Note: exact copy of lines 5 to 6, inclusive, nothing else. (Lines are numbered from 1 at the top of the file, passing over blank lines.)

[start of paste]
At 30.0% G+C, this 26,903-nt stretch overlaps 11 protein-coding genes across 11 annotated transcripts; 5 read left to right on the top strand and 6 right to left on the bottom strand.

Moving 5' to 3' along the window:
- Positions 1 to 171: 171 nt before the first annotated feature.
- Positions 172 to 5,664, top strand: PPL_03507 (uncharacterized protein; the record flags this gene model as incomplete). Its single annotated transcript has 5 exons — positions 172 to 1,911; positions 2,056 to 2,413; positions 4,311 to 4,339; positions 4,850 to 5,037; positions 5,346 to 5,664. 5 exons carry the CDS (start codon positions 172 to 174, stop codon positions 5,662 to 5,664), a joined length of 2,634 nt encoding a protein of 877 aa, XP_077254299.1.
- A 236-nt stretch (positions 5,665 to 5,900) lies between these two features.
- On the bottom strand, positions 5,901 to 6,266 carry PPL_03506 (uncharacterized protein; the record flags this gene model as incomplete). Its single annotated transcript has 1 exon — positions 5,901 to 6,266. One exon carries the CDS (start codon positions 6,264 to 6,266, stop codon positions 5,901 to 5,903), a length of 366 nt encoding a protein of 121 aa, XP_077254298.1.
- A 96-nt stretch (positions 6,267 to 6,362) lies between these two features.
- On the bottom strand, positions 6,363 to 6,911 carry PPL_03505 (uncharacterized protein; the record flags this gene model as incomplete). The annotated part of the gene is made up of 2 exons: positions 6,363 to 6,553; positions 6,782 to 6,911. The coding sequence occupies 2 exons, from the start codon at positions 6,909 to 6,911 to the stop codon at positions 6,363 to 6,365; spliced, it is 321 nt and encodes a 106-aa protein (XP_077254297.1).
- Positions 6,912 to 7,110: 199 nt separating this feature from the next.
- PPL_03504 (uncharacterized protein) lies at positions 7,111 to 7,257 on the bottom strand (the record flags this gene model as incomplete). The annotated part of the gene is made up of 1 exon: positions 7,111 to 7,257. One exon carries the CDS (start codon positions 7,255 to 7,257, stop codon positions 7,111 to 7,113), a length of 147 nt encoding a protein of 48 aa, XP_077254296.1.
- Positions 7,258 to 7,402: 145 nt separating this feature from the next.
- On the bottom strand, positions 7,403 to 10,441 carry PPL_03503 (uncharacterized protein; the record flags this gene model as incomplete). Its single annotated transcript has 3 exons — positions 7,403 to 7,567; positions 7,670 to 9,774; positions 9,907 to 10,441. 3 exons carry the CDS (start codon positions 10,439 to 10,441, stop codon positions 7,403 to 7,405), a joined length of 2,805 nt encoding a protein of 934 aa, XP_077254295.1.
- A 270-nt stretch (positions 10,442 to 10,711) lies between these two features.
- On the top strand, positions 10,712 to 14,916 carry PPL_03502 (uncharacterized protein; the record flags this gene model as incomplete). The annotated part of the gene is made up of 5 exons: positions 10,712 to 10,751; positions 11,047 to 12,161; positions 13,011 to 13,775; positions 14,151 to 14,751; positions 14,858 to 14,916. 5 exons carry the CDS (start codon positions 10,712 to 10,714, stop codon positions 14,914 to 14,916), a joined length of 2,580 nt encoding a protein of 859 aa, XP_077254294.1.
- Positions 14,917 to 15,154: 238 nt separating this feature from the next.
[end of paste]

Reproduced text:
- A 236-nt stretch (positions 5,665 to 5,900) lies between these two features.
- On the bottom strand, positions 5,901 to 6,266 carry PPL_03506 (uncharacterized protein; the record flags this gene model as incomplete). Its single annotated transcript has 1 exon — positions 5,901 to 6,266. One exon carries the CDS (start codon positions 6,264 to 6,266, stop codon positions 5,901 to 5,903), a length of 366 nt encoding a protein of 121 aa, XP_077254298.1.